Approved by the Engineering Practice Policy Committee on August 3, 2018
Approved by the Public Policy Committee on August 7, 2018
Adopted by the Board of Direction on October 11, 2018
The American Society of Civil Engineers (ASCE) believes that, regardless of the location (nationally or internationally) where engineering services are being performed, those services must:
- Be performed by engineers (or be performed under the direction of an engineer) licensed by the jurisdiction for which the design is being prepared and/or meets the laws and regulations of that jurisdiction;
- Follow the practices of engineering quality control and assurance, and standard of care required in the jurisdiction for which the design is being prepared;
- Meet the requirements for responsible charge of engineering design services and the singing and sealing of documents that apply in the jurisdiction for which the design is being prepared; and
- Be accomplished in a manner that protects the public health, safety, and welfare.
ASCE believes that engineering services for projects in the United States -regardless of whether those services are performed domestically or through off-shoring - must protect national security and address:
- Principles and/or requirements of Qualifications-Based Selection using full disclosure of staffing and location;
- Appropriate homeland security requirements; and,
- Fair trade practices.
Performance of engineering services by personnel located in one state, for a project to be built in another state, has been common for decades. To assure public health, safety, and welfare, state licensing laws require a licensed Professional Engineer - licensed by that jurisdiction - be in responsible charge of engineering design of projects within that state.
Globalization impacts ASCE membership, the engineering practitioner, and the practice of civil engineering. As globalization has increased, it has now become more common for engineering services to be provided across international boundaries. This trend is a response to staffing requirements, schedules, unique expertise, and the need to control costs and remain competitive in the global marketplace.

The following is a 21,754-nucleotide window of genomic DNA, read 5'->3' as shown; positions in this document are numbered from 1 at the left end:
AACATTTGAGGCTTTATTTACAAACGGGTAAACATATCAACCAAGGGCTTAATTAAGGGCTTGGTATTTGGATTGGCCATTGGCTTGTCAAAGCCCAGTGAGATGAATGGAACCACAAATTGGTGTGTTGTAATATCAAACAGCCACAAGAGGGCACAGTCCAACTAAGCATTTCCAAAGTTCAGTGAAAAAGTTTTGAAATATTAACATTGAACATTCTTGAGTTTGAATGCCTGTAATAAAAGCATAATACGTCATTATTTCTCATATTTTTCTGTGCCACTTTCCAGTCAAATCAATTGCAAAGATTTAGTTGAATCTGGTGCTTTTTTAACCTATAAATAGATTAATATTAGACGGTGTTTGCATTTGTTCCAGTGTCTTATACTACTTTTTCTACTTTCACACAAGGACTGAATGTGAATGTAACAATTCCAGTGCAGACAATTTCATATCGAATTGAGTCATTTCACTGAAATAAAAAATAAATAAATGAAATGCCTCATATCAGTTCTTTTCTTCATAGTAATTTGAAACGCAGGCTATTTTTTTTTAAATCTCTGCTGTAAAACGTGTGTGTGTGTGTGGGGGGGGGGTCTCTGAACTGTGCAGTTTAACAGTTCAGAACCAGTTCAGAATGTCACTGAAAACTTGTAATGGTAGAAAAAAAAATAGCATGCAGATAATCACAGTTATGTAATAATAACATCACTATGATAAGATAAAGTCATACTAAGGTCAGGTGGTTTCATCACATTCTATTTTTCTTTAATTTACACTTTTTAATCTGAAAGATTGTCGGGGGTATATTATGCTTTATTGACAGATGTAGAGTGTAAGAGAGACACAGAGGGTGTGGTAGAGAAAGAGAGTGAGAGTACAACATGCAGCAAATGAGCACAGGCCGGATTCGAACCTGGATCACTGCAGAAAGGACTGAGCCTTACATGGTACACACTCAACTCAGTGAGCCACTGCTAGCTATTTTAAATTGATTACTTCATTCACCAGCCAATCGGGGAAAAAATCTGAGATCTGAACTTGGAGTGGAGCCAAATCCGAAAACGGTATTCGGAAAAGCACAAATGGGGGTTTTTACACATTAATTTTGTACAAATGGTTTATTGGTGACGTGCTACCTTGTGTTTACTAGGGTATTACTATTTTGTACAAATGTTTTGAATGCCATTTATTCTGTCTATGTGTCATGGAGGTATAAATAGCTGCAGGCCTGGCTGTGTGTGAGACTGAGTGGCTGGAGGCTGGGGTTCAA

The practice of acquiring engineering services for United States projects from sources outside the United States is defined by ASCE as off-shoring. The advancement of technologies, ever-present competitiveness, and the worldwide access to U.S. codes and standards, has greatly increased the off-shoring of engineering services. ASCE is concerned about the retention of a clearly defined professional in responsible charge in off-shoring as it relates to the signing and sealing of engineering documents.
The practice of using non-U.S. design staff expands global access to information concerning U.S. facilities and infrastructure. Owners and designers must be cognizant of the homeland security ramifications of such access and potential increased vulnerability. The procurement of these off-shore engineering services needs to include assurances that national security is not jeopardized, and federal and state laws are followed.
Several existing federal laws currently apply to this issue such as the Truth in Negotiation Act, False Claim Act, Brooks Act, and the Service Contract Act.
The primary tenet of ASCE's Code of Ethics is the protection of the public's health, safety, and welfare.
ASCE Policy Statement 509
First Approved in 2005